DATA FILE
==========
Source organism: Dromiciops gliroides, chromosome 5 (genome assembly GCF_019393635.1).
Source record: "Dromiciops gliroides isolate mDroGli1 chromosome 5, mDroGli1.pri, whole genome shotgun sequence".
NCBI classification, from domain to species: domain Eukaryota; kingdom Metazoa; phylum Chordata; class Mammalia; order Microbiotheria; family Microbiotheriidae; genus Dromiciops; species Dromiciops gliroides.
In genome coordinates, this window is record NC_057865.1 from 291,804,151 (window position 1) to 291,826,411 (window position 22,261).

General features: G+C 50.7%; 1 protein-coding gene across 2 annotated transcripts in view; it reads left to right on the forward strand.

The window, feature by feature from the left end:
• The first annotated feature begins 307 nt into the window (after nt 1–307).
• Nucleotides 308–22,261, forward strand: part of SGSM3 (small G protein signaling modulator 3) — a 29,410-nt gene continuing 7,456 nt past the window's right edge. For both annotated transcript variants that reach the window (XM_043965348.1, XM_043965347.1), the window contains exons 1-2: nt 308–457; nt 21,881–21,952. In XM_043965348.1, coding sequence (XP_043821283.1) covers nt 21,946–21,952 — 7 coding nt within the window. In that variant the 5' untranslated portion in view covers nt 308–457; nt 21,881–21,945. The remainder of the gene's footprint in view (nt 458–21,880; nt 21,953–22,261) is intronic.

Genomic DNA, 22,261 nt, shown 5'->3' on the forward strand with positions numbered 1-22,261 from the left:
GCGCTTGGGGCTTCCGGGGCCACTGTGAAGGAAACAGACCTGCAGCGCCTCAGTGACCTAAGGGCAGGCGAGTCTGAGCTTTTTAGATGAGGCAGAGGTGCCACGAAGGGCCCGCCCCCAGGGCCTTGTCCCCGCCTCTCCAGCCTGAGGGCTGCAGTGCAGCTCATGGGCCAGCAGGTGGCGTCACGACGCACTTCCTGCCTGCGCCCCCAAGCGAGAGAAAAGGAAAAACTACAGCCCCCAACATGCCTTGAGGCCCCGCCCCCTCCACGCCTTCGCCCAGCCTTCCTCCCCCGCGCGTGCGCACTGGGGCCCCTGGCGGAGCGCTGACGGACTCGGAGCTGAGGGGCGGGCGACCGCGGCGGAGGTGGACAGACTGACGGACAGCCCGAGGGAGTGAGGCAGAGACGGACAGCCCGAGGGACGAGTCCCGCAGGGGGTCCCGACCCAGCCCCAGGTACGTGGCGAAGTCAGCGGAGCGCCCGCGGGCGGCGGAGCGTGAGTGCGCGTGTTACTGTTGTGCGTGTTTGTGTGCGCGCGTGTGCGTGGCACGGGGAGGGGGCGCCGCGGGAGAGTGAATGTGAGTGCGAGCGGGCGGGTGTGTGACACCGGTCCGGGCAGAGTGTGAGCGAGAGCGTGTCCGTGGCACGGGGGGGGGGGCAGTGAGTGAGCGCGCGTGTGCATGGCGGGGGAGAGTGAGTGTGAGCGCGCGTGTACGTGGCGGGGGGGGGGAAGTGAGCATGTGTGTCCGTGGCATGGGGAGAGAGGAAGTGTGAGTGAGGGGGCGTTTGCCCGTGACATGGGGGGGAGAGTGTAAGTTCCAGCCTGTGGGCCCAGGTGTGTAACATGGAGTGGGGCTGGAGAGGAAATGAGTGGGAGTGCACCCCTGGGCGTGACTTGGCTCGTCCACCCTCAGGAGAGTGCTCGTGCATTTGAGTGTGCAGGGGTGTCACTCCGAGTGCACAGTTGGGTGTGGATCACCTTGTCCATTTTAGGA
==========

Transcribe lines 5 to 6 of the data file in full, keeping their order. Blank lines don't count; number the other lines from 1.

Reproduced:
General features: G+C 50.7%; 1 protein-coding gene across 2 annotated transcripts in view; it reads left to right on the forward strand.

The window, feature by feature from the left end: